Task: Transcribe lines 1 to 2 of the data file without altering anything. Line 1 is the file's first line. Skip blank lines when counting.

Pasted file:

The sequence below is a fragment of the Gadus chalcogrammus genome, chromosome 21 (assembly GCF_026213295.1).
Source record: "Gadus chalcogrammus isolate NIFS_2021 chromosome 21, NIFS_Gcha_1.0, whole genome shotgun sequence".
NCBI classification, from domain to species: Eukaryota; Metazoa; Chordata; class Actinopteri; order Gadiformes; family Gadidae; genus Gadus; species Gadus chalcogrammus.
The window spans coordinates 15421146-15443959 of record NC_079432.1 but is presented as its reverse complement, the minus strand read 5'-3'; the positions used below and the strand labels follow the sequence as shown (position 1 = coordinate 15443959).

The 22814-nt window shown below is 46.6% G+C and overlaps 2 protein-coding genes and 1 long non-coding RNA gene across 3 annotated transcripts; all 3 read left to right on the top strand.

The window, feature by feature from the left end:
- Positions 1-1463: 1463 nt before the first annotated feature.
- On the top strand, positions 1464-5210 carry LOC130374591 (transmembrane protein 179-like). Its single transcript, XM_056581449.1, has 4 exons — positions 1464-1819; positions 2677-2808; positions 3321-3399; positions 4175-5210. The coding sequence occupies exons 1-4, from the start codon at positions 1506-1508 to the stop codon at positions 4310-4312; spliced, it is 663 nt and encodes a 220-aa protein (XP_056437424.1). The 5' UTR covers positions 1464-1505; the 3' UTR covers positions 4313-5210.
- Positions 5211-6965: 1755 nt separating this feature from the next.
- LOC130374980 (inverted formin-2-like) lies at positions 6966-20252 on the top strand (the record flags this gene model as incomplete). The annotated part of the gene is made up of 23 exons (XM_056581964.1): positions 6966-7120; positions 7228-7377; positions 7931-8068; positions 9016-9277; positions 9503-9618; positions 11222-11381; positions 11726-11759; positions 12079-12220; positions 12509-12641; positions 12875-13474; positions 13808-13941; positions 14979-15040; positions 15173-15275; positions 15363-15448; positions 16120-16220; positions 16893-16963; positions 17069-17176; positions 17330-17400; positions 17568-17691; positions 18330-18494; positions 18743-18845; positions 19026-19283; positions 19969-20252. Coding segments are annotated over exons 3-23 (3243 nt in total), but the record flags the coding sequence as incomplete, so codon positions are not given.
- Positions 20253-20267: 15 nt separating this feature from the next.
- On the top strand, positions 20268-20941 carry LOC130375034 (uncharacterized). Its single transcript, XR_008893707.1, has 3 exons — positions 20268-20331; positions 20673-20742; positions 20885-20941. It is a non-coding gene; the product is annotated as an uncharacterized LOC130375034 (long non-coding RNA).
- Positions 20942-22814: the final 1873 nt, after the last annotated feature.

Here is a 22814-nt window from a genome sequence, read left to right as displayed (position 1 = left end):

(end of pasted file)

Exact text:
The sequence below is a fragment of the Gadus chalcogrammus genome, chromosome 21 (assembly GCF_026213295.1).
Source record: "Gadus chalcogrammus isolate NIFS_2021 chromosome 21, NIFS_Gcha_1.0, whole genome shotgun sequence".